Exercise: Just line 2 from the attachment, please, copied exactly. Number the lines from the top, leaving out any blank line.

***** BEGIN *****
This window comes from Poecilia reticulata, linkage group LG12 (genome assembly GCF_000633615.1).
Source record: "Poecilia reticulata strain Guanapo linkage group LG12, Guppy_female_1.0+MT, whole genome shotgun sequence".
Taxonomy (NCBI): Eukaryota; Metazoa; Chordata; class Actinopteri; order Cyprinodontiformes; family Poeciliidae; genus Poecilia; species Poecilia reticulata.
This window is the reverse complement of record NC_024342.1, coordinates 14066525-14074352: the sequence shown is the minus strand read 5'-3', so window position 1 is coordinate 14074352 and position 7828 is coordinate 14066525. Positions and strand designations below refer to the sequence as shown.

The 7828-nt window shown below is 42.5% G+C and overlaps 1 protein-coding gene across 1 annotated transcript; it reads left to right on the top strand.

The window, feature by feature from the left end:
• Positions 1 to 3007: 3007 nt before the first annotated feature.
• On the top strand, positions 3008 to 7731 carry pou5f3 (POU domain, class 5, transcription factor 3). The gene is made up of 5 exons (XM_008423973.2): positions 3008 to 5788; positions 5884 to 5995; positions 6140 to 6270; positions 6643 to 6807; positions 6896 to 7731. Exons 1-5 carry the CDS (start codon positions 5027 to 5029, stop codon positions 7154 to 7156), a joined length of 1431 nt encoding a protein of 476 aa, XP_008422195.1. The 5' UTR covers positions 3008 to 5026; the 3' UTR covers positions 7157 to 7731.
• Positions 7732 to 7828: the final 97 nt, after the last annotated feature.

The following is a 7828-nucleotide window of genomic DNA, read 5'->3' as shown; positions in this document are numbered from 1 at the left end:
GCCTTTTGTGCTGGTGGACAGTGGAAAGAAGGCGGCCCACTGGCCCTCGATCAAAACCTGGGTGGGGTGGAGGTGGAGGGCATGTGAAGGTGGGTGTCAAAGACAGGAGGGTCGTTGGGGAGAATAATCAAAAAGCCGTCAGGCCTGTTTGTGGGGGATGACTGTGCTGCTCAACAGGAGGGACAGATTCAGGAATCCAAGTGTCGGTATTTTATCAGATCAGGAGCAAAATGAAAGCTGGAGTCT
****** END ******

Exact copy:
Source record: "Poecilia reticulata strain Guanapo linkage group LG12, Guppy_female_1.0+MT, whole genome shotgun sequence".